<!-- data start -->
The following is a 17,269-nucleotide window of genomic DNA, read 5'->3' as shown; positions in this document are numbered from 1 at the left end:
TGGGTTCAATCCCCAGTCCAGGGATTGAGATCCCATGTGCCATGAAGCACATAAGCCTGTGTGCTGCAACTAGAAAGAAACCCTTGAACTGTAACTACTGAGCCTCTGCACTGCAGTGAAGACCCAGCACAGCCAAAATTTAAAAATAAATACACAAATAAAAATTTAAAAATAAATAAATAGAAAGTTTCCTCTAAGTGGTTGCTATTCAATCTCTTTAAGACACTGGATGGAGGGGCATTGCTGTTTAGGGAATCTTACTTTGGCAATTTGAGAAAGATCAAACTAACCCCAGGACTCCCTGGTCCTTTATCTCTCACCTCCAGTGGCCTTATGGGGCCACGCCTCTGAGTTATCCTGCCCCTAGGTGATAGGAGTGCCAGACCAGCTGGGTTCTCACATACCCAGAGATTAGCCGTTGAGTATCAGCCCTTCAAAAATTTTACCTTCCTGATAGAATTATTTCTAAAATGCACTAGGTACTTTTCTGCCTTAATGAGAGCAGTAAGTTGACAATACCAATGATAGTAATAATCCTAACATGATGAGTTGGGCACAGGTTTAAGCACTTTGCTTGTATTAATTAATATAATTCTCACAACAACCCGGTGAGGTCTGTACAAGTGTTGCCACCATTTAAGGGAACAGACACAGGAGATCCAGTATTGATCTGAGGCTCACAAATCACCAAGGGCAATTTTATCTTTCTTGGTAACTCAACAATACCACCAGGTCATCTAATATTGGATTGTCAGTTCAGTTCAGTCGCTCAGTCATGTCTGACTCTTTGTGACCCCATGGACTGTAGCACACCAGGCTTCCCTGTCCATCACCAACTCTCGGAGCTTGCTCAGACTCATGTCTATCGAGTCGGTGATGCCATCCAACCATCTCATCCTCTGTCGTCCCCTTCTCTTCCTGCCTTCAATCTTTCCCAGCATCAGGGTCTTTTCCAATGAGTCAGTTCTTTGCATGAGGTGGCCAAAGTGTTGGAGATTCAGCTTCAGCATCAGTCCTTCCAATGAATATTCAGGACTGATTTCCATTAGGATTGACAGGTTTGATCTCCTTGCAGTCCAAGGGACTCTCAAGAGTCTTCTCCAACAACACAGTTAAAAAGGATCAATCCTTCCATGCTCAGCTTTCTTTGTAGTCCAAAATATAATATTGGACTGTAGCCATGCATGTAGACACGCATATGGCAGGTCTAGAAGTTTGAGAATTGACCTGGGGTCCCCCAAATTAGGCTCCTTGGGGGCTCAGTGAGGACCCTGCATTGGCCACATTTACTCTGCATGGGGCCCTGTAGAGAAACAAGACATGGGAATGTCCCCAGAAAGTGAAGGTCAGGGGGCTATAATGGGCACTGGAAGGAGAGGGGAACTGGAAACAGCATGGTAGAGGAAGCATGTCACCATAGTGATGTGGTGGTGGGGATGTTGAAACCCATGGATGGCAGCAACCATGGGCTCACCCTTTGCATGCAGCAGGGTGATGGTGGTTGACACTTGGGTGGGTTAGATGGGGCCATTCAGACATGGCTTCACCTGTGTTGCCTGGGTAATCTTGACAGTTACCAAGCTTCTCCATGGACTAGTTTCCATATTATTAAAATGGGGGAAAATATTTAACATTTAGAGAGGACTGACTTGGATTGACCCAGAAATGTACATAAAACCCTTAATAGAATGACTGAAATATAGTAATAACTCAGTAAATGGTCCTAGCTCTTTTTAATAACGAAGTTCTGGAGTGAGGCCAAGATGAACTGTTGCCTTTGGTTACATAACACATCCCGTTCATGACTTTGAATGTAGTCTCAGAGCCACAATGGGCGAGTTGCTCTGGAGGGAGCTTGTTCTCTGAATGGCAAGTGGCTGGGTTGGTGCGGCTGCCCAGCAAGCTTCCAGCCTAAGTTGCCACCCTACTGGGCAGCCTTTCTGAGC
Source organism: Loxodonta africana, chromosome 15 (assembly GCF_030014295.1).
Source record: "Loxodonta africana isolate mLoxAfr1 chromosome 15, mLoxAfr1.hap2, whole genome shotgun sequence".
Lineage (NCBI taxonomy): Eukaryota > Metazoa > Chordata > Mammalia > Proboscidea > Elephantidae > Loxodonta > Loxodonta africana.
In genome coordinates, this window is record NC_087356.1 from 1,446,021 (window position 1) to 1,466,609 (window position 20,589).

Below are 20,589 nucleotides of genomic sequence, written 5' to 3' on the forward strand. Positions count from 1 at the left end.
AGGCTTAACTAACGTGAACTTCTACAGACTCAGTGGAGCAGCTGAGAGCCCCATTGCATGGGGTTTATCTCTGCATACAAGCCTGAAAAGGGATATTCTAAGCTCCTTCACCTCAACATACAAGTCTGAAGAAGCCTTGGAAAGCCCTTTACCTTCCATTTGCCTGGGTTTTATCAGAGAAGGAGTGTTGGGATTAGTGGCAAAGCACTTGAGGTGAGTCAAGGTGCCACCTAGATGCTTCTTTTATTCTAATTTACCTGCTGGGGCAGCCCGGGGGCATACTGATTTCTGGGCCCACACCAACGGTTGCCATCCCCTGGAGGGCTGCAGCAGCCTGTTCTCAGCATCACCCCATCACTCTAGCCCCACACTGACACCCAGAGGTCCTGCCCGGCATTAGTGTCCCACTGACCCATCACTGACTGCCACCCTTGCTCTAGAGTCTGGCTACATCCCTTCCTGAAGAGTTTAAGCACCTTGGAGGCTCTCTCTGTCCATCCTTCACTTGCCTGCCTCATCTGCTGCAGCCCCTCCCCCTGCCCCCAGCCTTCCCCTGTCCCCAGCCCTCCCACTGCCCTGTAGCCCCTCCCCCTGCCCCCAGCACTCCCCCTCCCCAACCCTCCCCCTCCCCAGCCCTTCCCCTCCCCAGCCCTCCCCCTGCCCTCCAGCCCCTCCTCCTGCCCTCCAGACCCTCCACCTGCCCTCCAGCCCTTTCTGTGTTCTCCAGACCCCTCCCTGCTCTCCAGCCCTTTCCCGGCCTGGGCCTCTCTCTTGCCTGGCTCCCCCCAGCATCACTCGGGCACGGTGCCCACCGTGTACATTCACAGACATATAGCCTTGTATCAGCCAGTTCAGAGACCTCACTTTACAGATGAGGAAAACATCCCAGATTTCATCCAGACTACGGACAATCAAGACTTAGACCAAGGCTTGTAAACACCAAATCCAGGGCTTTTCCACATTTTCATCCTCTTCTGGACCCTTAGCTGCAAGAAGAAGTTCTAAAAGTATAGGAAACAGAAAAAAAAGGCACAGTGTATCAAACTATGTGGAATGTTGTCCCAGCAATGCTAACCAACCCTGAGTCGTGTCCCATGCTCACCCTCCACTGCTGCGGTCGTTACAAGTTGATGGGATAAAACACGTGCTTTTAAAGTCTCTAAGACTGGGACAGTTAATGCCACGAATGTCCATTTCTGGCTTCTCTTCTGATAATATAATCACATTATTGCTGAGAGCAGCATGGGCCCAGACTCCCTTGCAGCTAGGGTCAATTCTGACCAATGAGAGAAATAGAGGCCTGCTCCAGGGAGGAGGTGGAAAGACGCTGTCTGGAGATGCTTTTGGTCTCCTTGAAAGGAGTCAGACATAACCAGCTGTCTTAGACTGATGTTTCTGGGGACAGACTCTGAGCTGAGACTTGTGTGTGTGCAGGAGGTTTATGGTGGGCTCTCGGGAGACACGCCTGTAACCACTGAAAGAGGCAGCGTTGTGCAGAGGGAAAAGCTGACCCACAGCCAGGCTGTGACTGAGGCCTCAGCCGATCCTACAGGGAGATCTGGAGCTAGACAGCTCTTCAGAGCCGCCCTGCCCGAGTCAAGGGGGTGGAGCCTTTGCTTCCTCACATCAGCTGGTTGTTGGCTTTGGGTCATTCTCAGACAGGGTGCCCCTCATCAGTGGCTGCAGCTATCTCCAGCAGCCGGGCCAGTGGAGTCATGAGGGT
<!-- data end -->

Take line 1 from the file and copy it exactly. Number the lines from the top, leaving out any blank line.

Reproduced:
The following is a 17,269-nucleotide window of genomic DNA, read 5'->3' as shown; positions in this document are numbered from 1 at the left end: